2021 was the first year of maxed out retirement accounts. It was in April, 2021 that we scraped together enough extra income to max out both our Roth IRA’s from 2020. And it was December 2021 that we completely maxed out my 401K and both my wife and I’s Roth IRA’s. 2021 was the first year that we finally felt successful. It was the same habits of 2020. But the results were much different now. It didn’t just feel good. It was good.


It’s 2022 now. And this year will be the first full year of our new, higher household income coupled with our new, cheaper cost of living home and city. I am aware of my obsessive tendencies with our personal finances. Because I don’t use social media (no Facebook, Instagram, Twitter), I often sit on my phone with little to distract myself. So I open up my Mint app and check our net worth! And I do that 4x a day. 2022 I intend to trust that our habits will lead to success and stop obsessing over it every day.

We know there is still opportunity to reduce our annual spending… considering that we routinely spend over $1,000 a month on food for 2 people. Ugh, just saying that makes me want to go bury my head in our garden soil. We also know there is opportunity for increasing our earnings. Mrs. Frugal Feline will keep her current job this entire year, after bouncing around 3 different jobs last year. And I will have a full calendar year of my new, higher income.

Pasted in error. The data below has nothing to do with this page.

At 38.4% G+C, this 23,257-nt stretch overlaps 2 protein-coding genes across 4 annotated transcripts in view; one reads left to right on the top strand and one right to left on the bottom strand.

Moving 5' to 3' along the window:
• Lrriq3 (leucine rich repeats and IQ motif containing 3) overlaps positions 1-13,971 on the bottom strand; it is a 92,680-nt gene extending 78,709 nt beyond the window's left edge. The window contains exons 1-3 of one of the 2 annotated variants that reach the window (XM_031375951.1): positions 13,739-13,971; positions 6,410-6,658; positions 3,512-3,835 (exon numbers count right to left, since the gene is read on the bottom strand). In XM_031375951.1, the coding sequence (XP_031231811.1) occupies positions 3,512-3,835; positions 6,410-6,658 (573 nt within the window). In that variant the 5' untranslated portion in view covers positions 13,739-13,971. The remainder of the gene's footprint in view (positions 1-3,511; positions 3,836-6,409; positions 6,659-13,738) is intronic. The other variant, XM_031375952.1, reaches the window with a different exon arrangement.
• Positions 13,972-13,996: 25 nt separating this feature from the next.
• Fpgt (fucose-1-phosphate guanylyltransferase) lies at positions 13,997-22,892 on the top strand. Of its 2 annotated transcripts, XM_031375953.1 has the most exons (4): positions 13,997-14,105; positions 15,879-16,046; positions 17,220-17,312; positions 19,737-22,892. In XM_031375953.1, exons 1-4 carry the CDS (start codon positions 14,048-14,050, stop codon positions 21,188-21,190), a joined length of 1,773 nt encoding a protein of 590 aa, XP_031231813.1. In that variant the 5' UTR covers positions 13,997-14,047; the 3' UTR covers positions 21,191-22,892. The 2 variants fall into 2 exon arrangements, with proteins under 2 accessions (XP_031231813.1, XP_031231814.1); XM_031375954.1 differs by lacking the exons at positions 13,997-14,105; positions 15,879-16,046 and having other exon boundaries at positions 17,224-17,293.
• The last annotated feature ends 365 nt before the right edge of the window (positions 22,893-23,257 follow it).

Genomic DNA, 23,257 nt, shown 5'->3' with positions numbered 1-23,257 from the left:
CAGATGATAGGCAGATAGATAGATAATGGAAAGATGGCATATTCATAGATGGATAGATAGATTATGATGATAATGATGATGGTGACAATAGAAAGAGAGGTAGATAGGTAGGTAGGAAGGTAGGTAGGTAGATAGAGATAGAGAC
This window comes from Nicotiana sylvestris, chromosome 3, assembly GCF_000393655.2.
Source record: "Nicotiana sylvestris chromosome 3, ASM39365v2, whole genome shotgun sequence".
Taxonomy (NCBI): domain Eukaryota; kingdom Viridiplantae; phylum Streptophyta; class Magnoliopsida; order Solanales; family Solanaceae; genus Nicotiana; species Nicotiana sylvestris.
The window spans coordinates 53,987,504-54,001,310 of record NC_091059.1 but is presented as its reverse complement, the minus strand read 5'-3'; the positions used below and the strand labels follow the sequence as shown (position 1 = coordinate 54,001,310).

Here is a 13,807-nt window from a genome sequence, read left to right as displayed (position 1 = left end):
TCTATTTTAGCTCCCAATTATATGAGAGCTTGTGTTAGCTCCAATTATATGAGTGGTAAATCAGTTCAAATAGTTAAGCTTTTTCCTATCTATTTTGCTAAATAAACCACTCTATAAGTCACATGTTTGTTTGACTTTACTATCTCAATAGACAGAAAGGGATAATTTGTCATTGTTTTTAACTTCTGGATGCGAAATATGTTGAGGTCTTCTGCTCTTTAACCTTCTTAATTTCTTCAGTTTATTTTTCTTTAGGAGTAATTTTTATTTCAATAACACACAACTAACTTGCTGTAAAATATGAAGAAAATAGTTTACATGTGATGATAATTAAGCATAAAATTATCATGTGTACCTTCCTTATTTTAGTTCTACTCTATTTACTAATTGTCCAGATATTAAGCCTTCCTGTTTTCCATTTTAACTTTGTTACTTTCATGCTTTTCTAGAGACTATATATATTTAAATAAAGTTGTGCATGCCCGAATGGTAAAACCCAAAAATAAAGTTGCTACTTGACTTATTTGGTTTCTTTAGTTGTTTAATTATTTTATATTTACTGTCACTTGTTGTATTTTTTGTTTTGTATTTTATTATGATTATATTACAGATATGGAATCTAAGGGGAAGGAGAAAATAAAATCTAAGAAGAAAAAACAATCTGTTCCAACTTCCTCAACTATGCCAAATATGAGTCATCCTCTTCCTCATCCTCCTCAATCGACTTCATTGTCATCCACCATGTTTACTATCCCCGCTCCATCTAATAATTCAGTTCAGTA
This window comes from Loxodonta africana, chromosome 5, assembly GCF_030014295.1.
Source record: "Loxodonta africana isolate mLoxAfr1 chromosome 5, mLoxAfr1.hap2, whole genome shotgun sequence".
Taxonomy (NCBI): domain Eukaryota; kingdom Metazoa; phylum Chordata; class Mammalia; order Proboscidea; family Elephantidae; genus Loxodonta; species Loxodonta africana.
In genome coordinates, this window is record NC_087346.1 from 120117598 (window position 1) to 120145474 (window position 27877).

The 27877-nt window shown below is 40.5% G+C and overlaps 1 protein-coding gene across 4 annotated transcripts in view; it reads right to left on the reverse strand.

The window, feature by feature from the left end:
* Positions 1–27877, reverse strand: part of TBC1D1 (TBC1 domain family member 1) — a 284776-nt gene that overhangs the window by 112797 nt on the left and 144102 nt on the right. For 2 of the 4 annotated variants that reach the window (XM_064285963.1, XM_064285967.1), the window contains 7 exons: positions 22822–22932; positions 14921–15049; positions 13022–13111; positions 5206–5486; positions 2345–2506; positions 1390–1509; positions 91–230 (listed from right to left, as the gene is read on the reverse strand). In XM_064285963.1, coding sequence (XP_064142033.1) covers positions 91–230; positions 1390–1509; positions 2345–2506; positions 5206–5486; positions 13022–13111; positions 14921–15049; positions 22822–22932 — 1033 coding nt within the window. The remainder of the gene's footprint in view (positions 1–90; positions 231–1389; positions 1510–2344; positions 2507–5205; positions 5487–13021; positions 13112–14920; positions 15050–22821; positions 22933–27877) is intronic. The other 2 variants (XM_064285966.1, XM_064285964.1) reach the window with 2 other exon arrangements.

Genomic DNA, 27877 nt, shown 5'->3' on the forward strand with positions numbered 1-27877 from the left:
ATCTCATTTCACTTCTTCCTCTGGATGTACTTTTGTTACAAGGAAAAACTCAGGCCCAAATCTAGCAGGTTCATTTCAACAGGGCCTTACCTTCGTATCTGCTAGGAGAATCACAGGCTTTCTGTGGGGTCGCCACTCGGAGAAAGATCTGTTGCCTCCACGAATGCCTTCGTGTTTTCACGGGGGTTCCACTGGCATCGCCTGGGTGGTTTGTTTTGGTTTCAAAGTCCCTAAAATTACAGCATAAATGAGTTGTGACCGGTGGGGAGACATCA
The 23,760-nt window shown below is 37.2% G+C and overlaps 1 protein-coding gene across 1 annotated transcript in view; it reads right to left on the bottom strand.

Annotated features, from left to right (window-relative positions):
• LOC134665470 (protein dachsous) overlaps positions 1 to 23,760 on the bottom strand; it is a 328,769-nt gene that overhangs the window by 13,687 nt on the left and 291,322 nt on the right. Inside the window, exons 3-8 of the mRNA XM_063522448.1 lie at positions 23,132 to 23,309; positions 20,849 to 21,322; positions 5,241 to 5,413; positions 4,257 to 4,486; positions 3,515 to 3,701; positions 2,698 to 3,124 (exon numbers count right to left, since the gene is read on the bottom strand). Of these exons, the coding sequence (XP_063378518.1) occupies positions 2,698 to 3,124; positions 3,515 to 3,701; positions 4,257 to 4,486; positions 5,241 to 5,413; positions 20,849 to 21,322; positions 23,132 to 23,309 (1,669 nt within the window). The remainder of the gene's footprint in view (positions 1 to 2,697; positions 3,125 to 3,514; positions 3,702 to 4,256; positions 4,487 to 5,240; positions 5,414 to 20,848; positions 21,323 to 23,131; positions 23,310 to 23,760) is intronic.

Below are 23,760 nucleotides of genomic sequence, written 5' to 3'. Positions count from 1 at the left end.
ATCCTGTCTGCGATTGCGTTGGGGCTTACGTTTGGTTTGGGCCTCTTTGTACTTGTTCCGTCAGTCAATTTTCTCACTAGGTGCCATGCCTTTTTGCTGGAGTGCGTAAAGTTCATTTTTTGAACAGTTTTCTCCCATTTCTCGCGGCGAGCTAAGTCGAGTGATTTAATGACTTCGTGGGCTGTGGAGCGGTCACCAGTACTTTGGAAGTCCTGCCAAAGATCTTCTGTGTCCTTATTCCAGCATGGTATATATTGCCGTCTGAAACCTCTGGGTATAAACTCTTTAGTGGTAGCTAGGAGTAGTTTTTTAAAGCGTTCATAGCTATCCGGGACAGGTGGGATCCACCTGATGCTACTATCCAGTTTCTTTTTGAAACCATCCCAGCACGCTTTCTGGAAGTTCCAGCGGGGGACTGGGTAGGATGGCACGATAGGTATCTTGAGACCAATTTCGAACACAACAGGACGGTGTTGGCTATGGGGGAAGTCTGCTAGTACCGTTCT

2022 we will easily max out my 401k and our Roth IRA’s. We also plan to max out our HSA. We hope to pay down our mortgage a lot as it’s currently sitting at a measly $105,000 making it low enough to feel worthy of killing. We are kicking around the idea of trying to put $30,000 of extra principle on our mortgage this year. But I still struggle with the tradeoffs of not putting every extra dollar into the market.

My mindset going into 2022 is to stay the course. We could reduce our spending, but we’ve already made huge progress there. (We typically sit at anywhere between $3,500 to $4,200 a month. That’s down from $6,000+ in 2020.) We could and hopefully will increase our income a little bit too, but I’m trying to find balance here and make sure I’m not squandering young healthy years by spending all my time behind a computer screen.

This year I want the pendulum to swing back a little bit to a normal life with less obsessing over every dollar spent. Will the market tank this year? Maybe, but I don’t care. Sounds like a good buying opportunity. Will we lose one of our incomes? Maybe, but that won’t kill us because we have a few irons in the fire and have eliminated all of our payments except our measly mortgage payment of $586.50.

My mindset this year is to let go and trust the process. We established the right habits, now it’s time to go back to our lives and be present and enjoy the moments. Because we locked down our spending these past 2 years, now any kind of loosening up will feel like we are the Kardashians chartering a private flight to Morocco.

A Call to Comment

What is your mindset going into 2022? How are you feeling about your personal financial progress? What are your thoughts on eliminating payments even on small interest debts? The cash flow vs interest rate optimization tradeoff?